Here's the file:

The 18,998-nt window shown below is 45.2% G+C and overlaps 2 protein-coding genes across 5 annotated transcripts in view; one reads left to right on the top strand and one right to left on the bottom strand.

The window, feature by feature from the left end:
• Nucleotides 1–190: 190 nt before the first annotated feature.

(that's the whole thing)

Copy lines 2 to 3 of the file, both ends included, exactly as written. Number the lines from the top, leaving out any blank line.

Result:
The window, feature by feature from the left end:
• Nucleotides 1–190: 190 nt before the first annotated feature.